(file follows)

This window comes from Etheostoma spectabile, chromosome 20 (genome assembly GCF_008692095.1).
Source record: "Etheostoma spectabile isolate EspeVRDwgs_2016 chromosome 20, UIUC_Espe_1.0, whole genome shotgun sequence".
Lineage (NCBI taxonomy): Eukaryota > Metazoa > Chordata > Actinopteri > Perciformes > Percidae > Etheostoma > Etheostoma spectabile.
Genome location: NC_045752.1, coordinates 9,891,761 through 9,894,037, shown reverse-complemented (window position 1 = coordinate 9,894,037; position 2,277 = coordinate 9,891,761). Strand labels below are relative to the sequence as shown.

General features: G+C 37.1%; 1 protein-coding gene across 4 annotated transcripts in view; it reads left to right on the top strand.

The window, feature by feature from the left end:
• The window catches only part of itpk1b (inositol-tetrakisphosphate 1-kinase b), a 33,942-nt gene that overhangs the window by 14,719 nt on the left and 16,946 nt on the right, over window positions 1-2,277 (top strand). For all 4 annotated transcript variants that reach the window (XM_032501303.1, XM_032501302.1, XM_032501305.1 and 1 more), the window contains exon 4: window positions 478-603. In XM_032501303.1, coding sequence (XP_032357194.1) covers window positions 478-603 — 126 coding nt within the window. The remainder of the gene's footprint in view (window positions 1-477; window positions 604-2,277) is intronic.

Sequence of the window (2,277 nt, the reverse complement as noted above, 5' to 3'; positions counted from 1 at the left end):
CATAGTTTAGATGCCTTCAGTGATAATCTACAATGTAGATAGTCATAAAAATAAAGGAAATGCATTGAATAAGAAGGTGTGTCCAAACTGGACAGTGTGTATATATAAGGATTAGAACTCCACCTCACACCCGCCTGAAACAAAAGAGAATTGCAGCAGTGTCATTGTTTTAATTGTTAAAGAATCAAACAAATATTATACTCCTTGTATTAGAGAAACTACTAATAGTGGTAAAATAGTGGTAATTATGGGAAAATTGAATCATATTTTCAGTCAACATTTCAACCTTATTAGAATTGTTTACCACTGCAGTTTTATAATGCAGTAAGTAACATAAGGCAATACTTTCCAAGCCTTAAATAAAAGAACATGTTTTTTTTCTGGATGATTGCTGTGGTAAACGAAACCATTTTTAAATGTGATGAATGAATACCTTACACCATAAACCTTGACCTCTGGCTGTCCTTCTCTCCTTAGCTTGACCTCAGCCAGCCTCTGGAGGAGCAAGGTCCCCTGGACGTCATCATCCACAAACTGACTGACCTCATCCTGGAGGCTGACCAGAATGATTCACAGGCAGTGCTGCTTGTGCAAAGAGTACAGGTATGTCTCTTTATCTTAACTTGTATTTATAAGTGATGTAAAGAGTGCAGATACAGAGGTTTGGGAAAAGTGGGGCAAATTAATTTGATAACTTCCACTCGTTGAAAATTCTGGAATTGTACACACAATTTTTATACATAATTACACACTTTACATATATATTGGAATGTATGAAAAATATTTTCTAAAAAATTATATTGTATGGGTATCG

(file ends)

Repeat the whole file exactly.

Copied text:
This window comes from Etheostoma spectabile, chromosome 20 (genome assembly GCF_008692095.1).
Source record: "Etheostoma spectabile isolate EspeVRDwgs_2016 chromosome 20, UIUC_Espe_1.0, whole genome shotgun sequence".
Lineage (NCBI taxonomy): Eukaryota > Metazoa > Chordata > Actinopteri > Perciformes > Percidae > Etheostoma > Etheostoma spectabile.
Genome location: NC_045752.1, coordinates 9,891,761 through 9,894,037, shown reverse-complemented (window position 1 = coordinate 9,894,037; position 2,277 = coordinate 9,891,761). Strand labels below are relative to the sequence as shown.

General features: G+C 37.1%; 1 protein-coding gene across 4 annotated transcripts in view; it reads left to right on the top strand.

The window, feature by feature from the left end:
• The window catches only part of itpk1b (inositol-tetrakisphosphate 1-kinase b), a 33,942-nt gene that overhangs the window by 14,719 nt on the left and 16,946 nt on the right, over window positions 1-2,277 (top strand). For all 4 annotated transcript variants that reach the window (XM_032501303.1, XM_032501302.1, XM_032501305.1 and 1 more), the window contains exon 4: window positions 478-603. In XM_032501303.1, coding sequence (XP_032357194.1) covers window positions 478-603 — 126 coding nt within the window. The remainder of the gene's footprint in view (window positions 1-477; window positions 604-2,277) is intronic.

Sequence of the window (2,277 nt, the reverse complement as noted above, 5' to 3'; positions counted from 1 at the left end):
CATAGTTTAGATGCCTTCAGTGATAATCTACAATGTAGATAGTCATAAAAATAAAGGAAATGCATTGAATAAGAAGGTGTGTCCAAACTGGACAGTGTGTATATATAAGGATTAGAACTCCACCTCACACCCGCCTGAAACAAAAGAGAATTGCAGCAGTGTCATTGTTTTAATTGTTAAAGAATCAAACAAATATTATACTCCTTGTATTAGAGAAACTACTAATAGTGGTAAAATAGTGGTAATTATGGGAAAATTGAATCATATTTTCAGTCAACATTTCAACCTTATTAGAATTGTTTACCACTGCAGTTTTATAATGCAGTAAGTAACATAAGGCAATACTTTCCAAGCCTTAAATAAAAGAACATGTTTTTTTTCTGGATGATTGCTGTGGTAAACGAAACCATTTTTAAATGTGATGAATGAATACCTTACACCATAAACCTTGACCTCTGGCTGTCCTTCTCTCCTTAGCTTGACCTCAGCCAGCCTCTGGAGGAGCAAGGTCCCCTGGACGTCATCATCCACAAACTGACTGACCTCATCCTGGAGGCTGACCAGAATGATTCACAGGCAGTGCTGCTTGTGCAAAGAGTACAGGTATGTCTCTTTATCTTAACTTGTATTTATAAGTGATGTAAAGAGTGCAGATACAGAGGTTTGGGAAAAGTGGGGCAAATTAATTTGATAACTTCCACTCGTTGAAAATTCTGGAATTGTACACACAATTTTTATACATAATTACACACTTTACATATATATTGGAATGTATGAAAAATATTTTCTAAAAAATTATATTGTATGGGTATCG